Karin Dreijer’s second Fever Ray album feels more visceral and more vibrant than its predecessor. While there’s still the synth pop, uncanny electronic atmospheres, and vocal perversions of her self-titled 2009 debut, Plunge is driven by an erotic energy that’s hard to shake. “IDK About You” runs on a rhythm that feels positively primal, while “This Country”, with its bellowed line “This country makes it hard to fuck!”, is overt in a way that Dreijer hasn’t really been before. As one half of The Knife, Dreijer has previously attacked corrupt politicians and brought radical feminist ideas to her music, but it was often far more cerebral in execution. Plunge, on the other hand, feels as if it’s entirely for the body. (Selim Bulut)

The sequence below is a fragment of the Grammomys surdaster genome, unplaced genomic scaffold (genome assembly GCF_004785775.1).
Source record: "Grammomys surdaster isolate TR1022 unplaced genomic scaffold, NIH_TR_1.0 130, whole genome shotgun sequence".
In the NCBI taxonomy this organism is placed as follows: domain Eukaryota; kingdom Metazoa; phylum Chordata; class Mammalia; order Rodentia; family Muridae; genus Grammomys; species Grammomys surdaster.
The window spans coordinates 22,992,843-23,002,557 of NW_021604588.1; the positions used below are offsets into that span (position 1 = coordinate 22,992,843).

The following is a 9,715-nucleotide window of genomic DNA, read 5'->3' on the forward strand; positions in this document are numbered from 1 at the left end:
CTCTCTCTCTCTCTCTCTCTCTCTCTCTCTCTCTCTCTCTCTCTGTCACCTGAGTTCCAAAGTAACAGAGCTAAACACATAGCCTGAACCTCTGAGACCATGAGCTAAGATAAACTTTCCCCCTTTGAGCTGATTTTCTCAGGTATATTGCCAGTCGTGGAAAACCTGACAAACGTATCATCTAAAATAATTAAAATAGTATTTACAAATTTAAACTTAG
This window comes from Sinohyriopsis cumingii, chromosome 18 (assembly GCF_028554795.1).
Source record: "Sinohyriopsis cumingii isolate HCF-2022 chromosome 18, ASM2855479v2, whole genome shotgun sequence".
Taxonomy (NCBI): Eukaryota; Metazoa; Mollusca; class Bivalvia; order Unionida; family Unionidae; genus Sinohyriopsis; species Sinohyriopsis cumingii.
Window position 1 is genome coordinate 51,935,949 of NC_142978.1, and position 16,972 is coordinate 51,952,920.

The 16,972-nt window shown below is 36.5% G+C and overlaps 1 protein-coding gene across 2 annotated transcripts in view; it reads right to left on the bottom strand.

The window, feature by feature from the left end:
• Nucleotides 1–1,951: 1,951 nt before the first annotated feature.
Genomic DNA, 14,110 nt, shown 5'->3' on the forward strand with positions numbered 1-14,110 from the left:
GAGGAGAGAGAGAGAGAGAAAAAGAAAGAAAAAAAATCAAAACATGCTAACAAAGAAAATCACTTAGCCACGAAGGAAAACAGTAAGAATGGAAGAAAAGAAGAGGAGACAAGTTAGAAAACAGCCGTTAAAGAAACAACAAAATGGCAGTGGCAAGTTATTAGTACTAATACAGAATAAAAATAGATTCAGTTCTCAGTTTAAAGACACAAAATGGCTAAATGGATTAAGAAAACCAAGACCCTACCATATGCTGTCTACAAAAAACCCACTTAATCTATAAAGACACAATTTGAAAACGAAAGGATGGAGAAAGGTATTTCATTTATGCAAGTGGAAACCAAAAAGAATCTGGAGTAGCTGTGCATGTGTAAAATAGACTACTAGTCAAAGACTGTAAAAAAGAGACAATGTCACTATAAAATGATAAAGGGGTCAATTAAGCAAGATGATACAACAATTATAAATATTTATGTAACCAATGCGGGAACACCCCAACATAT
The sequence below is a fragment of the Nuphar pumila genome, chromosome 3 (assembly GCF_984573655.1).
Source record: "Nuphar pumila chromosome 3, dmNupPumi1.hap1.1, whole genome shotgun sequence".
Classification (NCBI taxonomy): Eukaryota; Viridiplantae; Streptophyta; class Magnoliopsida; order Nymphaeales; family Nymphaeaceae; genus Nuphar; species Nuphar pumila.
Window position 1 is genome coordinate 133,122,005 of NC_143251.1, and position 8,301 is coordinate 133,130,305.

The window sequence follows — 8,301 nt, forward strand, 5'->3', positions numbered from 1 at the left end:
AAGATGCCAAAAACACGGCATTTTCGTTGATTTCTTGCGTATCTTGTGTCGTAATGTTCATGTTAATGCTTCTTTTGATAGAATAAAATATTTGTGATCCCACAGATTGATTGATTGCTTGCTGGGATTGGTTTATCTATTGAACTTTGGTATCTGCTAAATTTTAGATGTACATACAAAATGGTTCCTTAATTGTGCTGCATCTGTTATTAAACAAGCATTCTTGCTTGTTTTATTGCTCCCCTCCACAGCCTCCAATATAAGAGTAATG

A fan recently put a vinyl copy of Melodrama up in the Louvre – because pop at its best is fucking art. Melodrama is wild and fluorescent, drawing comparisons to Edward Hopper paintings in its stunning depiction of loneliness and personal conflict. Across the record, Lorde details her own heartache and a euphoric journey to mastering her power, crafted into a technicolor production with contributions from Bleachers’ Jack Antonoff. “Perfect Places” and “Green Light” reach dizzying, gloriously youthful heights, and “Supercut” captures a cinematic nostalgia trip with driving, neon 80s rhythms. Darker, bittersweet moments like “The Louvre” and “Writer in the Dark” showcase masterful songwriting and a stunning way of contextualising complex emotions that is very distinctly Lorde. (Anna Cafolla)